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No. 1011:
Von Buch and Faraday

Today, thoughts about Fred Hoyle and the problem of honoring science. The University of Houston's College of Engineering presents this series about the machines that make our civilization run, and the people whose ingenuity created them.

Chemist Ivan Bernal tells how, in 1840, the French Academy elected that year's foreign member. On the slate were Oersted, Faraday, Bessel, Jacobi, and Herschel -- all familiar names to students of math or science. Also on the slate was one Christian Leopold von Buch, who has been long since forgotten.

Yet von Buch got 56 votes. No one else got more than six. Faraday had set the foundations of electric theory. He got none. Neither did Jacobi, who did basic work in mathematics.

So who was this von Buch whom the French Academy elected by a landslide over a field of giants? He was a geologist who observed volcanoes and stratigraphy. Von Buch seems to've been a good observer, but he was only a fashionable and ineffective theorist. He gets one paragraph in my Britannica. My Britannica also says he was a close friend of two famous and influential members of the academy: Humboldt and Gay-Lussac.

In 1857 it became Louis Pasteur's turn to be passed over in favor of since-forgotten scientists. In this century Marie Curie, with two Nobel Prizes, was never given membership.

And that brings us to Fred Hoyle, now 80 years old. In the '50s, Hoyle studied the astrophysics of quasars, red giants, white dwarfs, and radio isotopes. Some of that work became the basis for another man's Nobel Prize.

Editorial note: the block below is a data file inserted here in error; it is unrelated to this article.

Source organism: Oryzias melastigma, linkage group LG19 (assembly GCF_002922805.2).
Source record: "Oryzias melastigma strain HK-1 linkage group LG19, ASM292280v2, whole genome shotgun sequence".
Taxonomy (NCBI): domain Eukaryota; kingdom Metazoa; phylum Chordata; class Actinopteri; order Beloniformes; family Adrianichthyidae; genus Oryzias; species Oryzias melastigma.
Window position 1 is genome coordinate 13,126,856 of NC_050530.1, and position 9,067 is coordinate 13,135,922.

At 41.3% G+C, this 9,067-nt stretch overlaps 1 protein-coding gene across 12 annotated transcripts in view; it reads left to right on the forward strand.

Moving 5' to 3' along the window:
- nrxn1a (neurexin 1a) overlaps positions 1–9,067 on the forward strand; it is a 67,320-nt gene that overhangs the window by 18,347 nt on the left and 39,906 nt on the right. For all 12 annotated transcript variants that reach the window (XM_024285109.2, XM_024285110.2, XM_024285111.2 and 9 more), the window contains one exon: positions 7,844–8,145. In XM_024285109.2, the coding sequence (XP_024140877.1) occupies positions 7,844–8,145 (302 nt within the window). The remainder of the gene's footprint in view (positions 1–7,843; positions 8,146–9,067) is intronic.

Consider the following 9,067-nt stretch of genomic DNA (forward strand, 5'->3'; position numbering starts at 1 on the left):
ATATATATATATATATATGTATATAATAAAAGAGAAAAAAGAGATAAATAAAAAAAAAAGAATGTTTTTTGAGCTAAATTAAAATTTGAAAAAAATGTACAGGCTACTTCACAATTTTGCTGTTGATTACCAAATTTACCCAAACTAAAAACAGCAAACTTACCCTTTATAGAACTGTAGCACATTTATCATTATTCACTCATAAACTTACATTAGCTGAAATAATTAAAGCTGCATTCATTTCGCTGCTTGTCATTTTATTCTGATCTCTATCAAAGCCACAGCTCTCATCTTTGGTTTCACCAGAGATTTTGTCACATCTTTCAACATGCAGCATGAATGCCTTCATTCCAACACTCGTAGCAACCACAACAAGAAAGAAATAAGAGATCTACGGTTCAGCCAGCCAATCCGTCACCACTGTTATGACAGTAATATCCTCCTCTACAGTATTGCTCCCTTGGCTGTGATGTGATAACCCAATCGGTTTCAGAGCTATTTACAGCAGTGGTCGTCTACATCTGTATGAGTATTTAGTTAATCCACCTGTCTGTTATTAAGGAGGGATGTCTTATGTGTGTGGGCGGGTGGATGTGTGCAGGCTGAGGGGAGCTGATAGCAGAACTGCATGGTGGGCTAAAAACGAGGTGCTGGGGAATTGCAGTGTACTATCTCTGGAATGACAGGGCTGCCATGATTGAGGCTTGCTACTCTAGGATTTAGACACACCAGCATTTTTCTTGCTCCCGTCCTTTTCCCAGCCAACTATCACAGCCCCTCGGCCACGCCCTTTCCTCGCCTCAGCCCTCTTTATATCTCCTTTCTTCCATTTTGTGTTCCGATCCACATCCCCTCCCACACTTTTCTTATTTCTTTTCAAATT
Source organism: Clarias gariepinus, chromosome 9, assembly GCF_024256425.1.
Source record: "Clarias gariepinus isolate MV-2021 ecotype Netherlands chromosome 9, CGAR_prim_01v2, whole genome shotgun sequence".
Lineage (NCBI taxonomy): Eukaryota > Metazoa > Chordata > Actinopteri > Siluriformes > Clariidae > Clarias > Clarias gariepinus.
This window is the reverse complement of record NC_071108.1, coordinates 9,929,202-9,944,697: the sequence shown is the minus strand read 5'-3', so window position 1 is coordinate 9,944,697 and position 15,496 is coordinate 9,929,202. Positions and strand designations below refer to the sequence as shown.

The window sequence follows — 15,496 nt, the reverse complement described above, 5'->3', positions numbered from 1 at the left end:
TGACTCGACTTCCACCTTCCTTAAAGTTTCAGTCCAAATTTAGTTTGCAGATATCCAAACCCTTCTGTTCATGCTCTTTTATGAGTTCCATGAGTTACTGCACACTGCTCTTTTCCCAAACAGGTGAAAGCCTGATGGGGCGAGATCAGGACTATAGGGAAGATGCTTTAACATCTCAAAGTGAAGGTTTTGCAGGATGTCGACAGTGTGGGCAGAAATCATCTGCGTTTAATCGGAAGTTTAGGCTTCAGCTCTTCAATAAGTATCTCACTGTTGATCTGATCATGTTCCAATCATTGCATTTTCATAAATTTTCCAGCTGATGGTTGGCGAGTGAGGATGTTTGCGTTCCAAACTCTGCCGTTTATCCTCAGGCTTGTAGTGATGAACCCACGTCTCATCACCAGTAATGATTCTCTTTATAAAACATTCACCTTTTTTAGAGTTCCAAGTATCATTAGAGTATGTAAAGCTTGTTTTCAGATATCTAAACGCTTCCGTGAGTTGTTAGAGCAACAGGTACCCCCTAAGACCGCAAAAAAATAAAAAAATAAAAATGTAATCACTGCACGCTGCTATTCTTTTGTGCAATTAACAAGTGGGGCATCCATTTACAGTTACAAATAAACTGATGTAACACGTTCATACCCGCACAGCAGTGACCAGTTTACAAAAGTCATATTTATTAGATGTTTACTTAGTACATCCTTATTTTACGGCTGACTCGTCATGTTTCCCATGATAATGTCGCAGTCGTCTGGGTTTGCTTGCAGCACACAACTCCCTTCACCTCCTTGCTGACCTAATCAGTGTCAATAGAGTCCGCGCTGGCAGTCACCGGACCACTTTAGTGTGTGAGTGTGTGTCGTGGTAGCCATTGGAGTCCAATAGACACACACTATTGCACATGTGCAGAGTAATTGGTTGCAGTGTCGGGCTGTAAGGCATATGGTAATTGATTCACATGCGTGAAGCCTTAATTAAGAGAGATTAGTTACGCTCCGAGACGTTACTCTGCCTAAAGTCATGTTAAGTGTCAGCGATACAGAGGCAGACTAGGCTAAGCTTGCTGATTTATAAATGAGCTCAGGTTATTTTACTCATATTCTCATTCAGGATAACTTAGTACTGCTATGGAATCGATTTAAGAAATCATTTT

You and I know Hoyle best for his books. His novel, The Black Cloud, captivated me when I was in college. It's about an interstellar cloud of inorganic matter that turns out to be both sentient and intelligent. If that sounds like off-the-shelf Star Trek, it's because the idea has been copied ever since. But in Hoyle's book it's new, and not a technical hair is out of place.

All his life Hoyle has been a daring theorist. Theories of ether-borne disease, theories of our origins. Now Hoyle tells us that everywhere he looks, he sees purpose in the universe. How monstrously out of step with orthodoxy that is! The first new tenet of modern science, as it parted company with medieval alchemy, was that nature is blind and purposeless.

But then, Hoyle notes, science locks itself into its own belief systems. Any established science "is blocked by beliefs that are wrong." Science established is science fenced in.

So we're back to the French Academy. Faraday's, Pasteur's and Curie's greatness was authentic, and it's prevailed. National Academies can neither determine nor predict that. Hoyle is now old and he is content. He's reached a point where he can smile and remind us that real science has to be revolution. It has to be a thing that we can never see whole -- in its own time.

I'm John Lienhard at the University of Houston, where we're interested in the way inventive minds work.

(Theme music)

Bernal, I., Election to the Academy of the Immortals. The Chemical Intelligencer, January 1995, pp. 50-53.

Horgan, J., The Return of the Maverick. Scientific American, March 1995, pp. 46-47.

Nieuwenkamp, W., Buch, [Christian] Leopold von. Dictionary of Scientific Biography (C.C. Gilespie, ed.). New York: Charles Scribner's Sons, 1970-1980, Vol II, pp. 552-557.

I am grateful to Ivan Bernal, UH Chemistry Department, for providing me with a copy of his article; and to William van Arsdale, UH Mechanical. Engineering Department, for providing the Horgan article. By the way, the 1840 French Academy slate also included two more names that I didn't mention in the episode. They were Brewster and Mitscherlich, who, while not widely known today, are remembered with respect by people who work in their areas. Of the eight it was only von Buch who went on to what appears to be richly deserved obscurity.